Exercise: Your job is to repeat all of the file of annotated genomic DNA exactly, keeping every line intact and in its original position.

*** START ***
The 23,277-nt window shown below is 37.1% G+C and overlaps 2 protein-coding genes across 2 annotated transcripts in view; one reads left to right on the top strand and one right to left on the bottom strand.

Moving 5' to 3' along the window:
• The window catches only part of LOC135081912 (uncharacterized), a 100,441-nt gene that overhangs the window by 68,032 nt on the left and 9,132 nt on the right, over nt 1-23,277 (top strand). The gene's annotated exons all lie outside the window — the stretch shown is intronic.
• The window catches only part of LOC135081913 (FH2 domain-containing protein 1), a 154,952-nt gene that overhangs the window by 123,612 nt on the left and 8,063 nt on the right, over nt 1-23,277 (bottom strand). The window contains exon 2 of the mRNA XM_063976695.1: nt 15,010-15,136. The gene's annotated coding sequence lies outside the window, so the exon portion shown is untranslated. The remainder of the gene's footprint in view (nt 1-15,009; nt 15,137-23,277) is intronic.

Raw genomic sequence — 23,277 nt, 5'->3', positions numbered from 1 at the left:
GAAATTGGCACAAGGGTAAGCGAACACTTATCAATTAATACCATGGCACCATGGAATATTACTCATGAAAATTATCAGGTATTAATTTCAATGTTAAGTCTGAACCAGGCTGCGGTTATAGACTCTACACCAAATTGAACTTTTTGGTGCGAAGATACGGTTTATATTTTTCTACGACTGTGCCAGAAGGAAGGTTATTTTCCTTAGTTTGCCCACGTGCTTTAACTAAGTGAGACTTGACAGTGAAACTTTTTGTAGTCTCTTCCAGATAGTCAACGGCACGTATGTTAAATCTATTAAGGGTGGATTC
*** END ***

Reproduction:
The 23,277-nt window shown below is 37.1% G+C and overlaps 2 protein-coding genes across 2 annotated transcripts in view; one reads left to right on the top strand and one right to left on the bottom strand.

Moving 5' to 3' along the window:
• The window catches only part of LOC135081912 (uncharacterized), a 100,441-nt gene that overhangs the window by 68,032 nt on the left and 9,132 nt on the right, over nt 1-23,277 (top strand). The gene's annotated exons all lie outside the window — the stretch shown is intronic.
• The window catches only part of LOC135081913 (FH2 domain-containing protein 1), a 154,952-nt gene that overhangs the window by 123,612 nt on the left and 8,063 nt on the right, over nt 1-23,277 (bottom strand). The window contains exon 2 of the mRNA XM_063976695.1: nt 15,010-15,136. The gene's annotated coding sequence lies outside the window, so the exon portion shown is untranslated. The remainder of the gene's footprint in view (nt 1-15,009; nt 15,137-23,277) is intronic.

Raw genomic sequence — 23,277 nt, 5'->3', positions numbered from 1 at the left:
GAAATTGGCACAAGGGTAAGCGAACACTTATCAATTAATACCATGGCACCATGGAATATTACTCATGAAAATTATCAGGTATTAATTTCAATGTTAAGTCTGAACCAGGCTGCGGTTATAGACTCTACACCAAATTGAACTTTTTGGTGCGAAGATACGGTTTATATTTTTCTACGACTGTGCCAGAAGGAAGGTTATTTTCCTTAGTTTGCCCACGTGCTTTAACTAAGTGAGACTTGACAGTGAAACTTTTTGTAGTCTCTTCCAGATAGTCAACGGCACGTATGTTAAATCTATTAAGGGTGGATTC